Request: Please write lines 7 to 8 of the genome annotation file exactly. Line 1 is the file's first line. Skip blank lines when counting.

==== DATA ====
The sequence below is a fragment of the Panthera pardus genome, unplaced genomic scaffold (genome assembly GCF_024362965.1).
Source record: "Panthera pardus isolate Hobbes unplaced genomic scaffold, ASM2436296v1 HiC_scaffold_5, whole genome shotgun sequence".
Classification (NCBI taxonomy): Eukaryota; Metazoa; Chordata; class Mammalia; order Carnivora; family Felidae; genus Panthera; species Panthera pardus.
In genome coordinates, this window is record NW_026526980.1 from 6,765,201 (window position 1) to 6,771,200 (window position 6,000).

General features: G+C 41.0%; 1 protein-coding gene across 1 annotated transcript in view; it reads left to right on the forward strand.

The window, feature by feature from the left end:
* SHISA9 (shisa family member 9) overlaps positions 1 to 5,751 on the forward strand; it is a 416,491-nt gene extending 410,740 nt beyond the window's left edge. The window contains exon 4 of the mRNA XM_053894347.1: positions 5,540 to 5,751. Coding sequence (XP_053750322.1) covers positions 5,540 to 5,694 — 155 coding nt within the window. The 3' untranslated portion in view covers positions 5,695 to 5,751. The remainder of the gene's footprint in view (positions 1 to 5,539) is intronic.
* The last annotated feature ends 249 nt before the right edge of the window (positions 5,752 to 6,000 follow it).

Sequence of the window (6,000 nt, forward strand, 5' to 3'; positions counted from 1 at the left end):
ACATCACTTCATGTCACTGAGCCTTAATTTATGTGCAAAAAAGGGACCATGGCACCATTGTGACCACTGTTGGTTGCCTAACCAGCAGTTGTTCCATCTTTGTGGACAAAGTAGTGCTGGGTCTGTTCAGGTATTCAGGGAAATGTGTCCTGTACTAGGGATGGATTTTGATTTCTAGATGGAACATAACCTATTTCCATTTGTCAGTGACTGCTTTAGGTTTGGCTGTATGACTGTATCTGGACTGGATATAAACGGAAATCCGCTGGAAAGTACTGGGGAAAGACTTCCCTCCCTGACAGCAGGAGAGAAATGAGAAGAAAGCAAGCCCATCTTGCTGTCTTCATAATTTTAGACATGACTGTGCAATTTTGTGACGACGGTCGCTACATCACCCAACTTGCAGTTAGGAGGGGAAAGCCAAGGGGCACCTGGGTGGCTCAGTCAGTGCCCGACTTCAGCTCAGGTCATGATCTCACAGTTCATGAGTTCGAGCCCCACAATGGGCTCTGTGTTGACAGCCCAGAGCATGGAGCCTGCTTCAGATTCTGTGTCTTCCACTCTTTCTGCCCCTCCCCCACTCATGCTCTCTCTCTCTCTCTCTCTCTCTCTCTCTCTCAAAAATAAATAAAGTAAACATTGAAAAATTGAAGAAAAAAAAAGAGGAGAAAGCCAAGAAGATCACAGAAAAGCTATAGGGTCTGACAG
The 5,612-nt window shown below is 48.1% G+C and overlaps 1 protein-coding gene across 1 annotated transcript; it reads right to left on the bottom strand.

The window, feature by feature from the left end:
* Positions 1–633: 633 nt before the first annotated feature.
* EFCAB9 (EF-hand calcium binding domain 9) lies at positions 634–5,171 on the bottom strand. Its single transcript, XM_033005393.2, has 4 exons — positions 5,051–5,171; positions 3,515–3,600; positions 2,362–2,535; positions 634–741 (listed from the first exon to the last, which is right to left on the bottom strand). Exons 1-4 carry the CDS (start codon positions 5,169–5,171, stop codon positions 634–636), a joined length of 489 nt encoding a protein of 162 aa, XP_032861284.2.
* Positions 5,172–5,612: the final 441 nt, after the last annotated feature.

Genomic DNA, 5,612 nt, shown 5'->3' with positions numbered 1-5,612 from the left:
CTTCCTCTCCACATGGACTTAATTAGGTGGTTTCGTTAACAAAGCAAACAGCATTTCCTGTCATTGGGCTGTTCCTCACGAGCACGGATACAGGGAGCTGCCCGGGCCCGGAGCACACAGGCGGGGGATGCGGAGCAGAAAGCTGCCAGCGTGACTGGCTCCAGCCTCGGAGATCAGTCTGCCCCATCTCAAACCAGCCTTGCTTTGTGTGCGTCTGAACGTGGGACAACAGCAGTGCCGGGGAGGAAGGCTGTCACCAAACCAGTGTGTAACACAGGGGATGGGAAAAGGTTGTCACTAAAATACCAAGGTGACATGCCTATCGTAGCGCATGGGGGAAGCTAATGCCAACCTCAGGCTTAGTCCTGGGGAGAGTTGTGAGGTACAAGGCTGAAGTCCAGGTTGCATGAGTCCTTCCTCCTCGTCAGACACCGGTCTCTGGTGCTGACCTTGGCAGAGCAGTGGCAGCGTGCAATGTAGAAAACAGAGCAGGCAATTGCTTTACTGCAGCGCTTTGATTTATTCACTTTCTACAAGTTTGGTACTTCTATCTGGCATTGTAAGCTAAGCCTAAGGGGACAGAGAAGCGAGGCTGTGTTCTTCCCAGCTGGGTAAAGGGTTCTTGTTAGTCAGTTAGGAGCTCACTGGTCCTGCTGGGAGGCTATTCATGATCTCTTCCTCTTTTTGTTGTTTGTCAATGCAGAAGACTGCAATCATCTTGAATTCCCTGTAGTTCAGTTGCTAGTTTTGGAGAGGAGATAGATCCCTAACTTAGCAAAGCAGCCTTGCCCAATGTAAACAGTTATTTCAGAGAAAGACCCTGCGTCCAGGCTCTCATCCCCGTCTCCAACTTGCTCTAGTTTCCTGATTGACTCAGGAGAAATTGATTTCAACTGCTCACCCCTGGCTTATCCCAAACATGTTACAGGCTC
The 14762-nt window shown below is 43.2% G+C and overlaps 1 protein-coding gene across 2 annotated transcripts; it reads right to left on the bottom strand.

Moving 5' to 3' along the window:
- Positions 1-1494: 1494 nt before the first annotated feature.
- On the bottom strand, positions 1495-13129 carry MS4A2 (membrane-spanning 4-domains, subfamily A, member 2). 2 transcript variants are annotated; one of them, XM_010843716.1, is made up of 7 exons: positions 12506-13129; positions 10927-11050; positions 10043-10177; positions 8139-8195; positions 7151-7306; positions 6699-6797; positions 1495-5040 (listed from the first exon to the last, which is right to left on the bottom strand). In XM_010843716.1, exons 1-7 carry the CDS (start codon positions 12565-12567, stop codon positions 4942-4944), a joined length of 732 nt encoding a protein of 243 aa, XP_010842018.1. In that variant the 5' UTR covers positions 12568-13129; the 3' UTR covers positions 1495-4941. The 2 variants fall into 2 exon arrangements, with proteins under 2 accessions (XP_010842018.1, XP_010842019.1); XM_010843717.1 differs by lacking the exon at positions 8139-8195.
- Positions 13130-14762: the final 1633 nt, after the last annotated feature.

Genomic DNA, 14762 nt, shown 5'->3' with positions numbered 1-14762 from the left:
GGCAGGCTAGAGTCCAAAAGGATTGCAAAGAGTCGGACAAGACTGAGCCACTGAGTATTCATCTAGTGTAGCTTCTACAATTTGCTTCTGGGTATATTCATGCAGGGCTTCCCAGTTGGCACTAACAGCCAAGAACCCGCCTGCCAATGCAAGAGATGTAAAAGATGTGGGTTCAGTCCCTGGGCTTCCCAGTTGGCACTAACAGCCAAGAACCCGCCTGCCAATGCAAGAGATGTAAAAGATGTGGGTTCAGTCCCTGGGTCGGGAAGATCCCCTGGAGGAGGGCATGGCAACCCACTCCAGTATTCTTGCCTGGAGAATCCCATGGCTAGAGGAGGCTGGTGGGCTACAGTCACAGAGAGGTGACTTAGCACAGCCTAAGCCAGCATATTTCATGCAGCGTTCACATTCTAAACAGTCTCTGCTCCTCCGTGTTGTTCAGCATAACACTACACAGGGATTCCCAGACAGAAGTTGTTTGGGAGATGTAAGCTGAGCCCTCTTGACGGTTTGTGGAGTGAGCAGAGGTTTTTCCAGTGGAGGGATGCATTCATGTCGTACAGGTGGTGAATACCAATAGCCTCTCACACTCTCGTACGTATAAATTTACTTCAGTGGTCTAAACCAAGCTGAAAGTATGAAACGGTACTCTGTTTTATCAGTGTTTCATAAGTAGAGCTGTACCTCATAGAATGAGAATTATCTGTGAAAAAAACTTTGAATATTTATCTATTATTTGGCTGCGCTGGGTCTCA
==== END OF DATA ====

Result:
* SHISA9 (shisa family member 9) overlaps positions 1 to 5,751 on the forward strand; it is a 416,491-nt gene extending 410,740 nt beyond the window's left edge. The window contains exon 4 of the mRNA XM_053894347.1: positions 5,540 to 5,751. Coding sequence (XP_053750322.1) covers positions 5,540 to 5,694 — 155 coding nt within the window. The 3' untranslated portion in view covers positions 5,695 to 5,751. The remainder of the gene's footprint in view (positions 1 to 5,539) is intronic.
* The last annotated feature ends 249 nt before the right edge of the window (positions 5,752 to 6,000 follow it).